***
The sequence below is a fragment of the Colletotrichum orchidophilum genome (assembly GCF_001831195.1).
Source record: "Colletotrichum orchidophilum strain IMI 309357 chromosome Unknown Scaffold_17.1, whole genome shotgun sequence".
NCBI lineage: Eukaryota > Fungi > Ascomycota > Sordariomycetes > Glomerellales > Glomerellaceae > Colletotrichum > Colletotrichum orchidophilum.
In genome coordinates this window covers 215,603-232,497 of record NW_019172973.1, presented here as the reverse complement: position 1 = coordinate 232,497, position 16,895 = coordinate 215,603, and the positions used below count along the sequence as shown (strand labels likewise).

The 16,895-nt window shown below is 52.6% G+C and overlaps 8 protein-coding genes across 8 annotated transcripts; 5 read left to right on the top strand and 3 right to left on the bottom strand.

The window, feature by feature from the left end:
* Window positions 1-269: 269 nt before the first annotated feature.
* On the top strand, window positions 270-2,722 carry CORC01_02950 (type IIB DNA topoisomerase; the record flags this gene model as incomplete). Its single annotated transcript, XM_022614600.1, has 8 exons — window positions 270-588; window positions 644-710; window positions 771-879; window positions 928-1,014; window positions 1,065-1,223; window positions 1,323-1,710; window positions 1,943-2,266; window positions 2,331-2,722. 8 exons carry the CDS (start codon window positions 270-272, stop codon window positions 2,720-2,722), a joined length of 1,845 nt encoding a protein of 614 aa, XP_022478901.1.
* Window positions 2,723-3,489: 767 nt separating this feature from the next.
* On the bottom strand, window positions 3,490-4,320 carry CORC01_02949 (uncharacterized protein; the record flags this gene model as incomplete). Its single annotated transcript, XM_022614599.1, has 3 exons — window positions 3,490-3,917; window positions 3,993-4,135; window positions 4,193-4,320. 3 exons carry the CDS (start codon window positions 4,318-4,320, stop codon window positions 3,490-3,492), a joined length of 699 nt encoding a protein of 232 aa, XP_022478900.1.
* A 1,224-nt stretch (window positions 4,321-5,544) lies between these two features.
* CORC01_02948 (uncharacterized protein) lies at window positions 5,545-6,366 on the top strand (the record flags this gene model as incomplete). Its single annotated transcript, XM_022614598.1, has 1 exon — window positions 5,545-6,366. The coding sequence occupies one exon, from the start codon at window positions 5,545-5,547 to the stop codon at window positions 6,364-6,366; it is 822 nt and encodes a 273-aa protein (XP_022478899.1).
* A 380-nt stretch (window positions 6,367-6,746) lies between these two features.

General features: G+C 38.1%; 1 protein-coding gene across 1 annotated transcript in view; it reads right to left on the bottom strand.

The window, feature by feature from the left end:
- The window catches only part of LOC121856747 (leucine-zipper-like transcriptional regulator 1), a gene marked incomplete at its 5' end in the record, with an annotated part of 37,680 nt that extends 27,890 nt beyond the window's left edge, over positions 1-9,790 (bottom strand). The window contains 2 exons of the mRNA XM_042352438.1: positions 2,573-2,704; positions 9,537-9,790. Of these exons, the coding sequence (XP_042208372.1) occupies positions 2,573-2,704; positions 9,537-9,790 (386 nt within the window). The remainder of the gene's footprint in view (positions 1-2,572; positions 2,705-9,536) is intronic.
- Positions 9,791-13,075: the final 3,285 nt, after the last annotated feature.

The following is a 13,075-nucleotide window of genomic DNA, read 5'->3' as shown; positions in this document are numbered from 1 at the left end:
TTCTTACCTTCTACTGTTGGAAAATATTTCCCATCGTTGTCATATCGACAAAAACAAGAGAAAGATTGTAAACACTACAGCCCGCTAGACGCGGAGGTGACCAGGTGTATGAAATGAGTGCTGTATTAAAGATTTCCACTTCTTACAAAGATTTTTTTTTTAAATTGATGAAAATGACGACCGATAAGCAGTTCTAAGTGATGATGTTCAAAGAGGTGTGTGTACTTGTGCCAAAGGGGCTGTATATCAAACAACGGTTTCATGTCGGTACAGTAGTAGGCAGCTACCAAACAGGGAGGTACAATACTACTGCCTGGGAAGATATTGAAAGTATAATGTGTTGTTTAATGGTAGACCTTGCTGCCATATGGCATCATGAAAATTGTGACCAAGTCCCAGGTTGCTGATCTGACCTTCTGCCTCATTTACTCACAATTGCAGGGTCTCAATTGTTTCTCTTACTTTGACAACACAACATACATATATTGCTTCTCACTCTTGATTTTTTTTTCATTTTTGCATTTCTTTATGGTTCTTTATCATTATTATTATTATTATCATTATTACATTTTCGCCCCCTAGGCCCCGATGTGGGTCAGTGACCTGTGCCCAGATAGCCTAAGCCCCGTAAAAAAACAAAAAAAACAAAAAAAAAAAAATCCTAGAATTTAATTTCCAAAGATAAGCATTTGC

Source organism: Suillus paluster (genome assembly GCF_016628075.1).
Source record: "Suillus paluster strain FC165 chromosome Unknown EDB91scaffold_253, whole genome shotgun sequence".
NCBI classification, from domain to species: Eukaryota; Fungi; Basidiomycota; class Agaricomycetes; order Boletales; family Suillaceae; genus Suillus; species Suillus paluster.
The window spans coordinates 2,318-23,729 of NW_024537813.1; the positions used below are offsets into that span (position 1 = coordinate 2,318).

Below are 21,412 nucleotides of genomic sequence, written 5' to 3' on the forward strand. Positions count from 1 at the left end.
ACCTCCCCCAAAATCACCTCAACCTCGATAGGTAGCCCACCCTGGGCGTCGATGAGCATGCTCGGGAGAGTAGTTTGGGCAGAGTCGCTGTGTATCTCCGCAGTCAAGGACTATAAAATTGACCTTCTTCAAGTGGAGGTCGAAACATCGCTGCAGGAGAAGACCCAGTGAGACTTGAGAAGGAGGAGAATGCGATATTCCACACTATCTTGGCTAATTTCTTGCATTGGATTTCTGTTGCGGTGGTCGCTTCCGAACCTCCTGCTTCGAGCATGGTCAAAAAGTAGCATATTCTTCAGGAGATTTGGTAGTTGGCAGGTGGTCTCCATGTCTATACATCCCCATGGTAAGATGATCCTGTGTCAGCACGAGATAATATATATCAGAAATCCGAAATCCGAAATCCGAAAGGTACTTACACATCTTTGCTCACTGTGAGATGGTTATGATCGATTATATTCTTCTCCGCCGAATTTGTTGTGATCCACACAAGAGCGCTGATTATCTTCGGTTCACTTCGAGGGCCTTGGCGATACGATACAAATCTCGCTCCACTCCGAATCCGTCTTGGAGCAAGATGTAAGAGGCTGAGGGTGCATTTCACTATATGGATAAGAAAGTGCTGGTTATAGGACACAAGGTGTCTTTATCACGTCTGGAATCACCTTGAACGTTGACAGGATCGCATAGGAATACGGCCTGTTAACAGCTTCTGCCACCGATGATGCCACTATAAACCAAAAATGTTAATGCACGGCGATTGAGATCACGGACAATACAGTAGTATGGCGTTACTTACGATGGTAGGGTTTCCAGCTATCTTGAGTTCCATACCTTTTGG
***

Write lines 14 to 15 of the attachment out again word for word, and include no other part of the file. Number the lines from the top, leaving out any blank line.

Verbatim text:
General features: G+C 38.1%; 1 protein-coding gene across 1 annotated transcript in view; it reads right to left on the bottom strand.

The window, feature by feature from the left end: